Stainless Steel Roots Sprawl Into Figurative Sculptures by Artist Sun-Hyuk Kim

November 10, 2020

Grace Ebert

All images © Sun-Hyuk Kim, shared with permission

Just like a tree, the spindly branches that shape Sun-Hyuk Kim’s sculptures extend from a larger, sturdy limb—or in the South Korean artist’s case, neck or spine, too. Kim (previously) creates sprawling artworks that merge human anatomy and the root systems that crawl underneath the earth’s surface. Sometimes painted in neutral tones and others plated in gold, the sculptures are composed of stainless steel that trails out into figurative forms.

Imbued with metaphor, the intricate works consider our existence and their inherent incompleteness, Kim says. The “pandemic in 2020 clearly shows how weak the existence of a human being is,” he writes. “The human force encountered in this era, which has achieved many civilizations and cutting-edge science, reminds us of the collapse of the Tower of Babel, which was built to become like God.”

To follow Kim’s latest projects that explore the connection between people and the natural world, head to Instagram.

 

 

 



Art Food

Insatiable Mouths and Fingers Rouse a Delicate Tea Set by Artist Ronit Baranga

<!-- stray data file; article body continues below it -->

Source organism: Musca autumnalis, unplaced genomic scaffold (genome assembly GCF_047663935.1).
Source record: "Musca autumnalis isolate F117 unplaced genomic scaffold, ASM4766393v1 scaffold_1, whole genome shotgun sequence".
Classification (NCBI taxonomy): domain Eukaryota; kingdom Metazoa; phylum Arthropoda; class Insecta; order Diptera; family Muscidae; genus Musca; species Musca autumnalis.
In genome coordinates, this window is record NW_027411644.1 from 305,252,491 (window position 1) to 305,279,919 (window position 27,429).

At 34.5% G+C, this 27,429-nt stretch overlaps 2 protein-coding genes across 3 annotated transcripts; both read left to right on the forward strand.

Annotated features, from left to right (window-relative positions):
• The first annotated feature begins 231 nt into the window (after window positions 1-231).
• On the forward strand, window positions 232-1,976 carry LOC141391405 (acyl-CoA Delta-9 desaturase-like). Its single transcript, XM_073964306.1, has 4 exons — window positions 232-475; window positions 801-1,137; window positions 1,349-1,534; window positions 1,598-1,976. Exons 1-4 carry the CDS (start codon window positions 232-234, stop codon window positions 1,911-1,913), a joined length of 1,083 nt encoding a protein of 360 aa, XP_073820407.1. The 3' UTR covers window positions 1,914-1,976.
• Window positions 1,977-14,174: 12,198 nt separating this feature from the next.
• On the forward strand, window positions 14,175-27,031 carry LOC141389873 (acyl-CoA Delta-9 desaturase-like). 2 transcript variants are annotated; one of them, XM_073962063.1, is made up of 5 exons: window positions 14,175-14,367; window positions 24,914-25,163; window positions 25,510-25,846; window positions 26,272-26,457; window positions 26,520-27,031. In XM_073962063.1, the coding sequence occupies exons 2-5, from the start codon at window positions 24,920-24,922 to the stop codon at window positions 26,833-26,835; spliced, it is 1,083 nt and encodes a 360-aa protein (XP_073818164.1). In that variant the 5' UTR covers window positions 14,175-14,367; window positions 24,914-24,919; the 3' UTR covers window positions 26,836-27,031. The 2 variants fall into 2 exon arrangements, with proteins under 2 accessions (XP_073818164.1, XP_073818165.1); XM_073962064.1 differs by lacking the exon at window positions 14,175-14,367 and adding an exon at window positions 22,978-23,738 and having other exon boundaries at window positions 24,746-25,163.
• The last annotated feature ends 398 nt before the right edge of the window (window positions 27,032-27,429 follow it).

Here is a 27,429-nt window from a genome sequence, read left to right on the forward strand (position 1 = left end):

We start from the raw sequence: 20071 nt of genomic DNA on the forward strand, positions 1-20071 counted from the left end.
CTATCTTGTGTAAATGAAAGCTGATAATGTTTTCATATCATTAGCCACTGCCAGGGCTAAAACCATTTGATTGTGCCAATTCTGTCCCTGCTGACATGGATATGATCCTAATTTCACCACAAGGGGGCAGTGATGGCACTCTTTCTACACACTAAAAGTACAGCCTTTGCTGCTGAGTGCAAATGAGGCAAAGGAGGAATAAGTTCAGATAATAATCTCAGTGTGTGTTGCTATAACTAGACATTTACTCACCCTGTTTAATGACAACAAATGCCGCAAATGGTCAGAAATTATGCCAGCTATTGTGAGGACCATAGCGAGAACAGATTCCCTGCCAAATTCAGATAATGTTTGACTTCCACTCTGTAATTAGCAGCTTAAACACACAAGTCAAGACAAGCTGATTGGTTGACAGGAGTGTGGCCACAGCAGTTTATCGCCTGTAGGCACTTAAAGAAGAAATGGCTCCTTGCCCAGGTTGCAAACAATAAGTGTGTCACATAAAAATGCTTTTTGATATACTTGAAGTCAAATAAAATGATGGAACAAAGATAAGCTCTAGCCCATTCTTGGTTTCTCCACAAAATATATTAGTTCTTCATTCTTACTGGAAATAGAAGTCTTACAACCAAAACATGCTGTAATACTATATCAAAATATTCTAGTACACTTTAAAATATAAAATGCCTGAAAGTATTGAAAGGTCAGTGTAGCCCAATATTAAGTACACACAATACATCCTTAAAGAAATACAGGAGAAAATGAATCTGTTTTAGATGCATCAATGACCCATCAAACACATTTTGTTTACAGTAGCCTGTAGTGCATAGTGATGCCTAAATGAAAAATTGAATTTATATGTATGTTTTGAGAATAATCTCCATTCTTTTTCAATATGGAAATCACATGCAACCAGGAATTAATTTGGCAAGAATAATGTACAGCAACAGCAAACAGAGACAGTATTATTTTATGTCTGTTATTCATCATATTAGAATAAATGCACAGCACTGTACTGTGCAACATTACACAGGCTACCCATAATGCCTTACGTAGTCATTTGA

September 14, 2020

Grace Ebert

All images © Ronit Baranga, shared with permission

Israeli artist Ronit Baranga (previously) embodies voracious appetites by merging anatomical parts, desserts, and serving ware in an evocative ceramic series titled All Things Sweet and PainfulDextrous fingers balance a plate and manage to swipe a bit of frosting from a cupcake. Whether implanted in a fruity pie or a teacup, gaping mouths clamor for a taste of the pastries and stick their tongues out for a taste.

In a statement, Baranga explains that the surreal series is focused on luxurious foods. “The mixed emotions of need and the insatiable hunger for more – more sugar, more attention, more love. There is a constant push against the boundaries of rational consumption, craving the sugar rush, forever tempted to go overboard,” she says.

Baranga has a number of ongoing and upcoming exhibitions scheduled, including at Munich’s størpunkt through October 31 and the Eretz Israel Museum in Tel-Aviv through 2021. The sumptuous artworks shown here will be on view at Beinart Gallery in Melbourne starting mid-October, and you can browse more of Baranga’s sculptures on Instagram.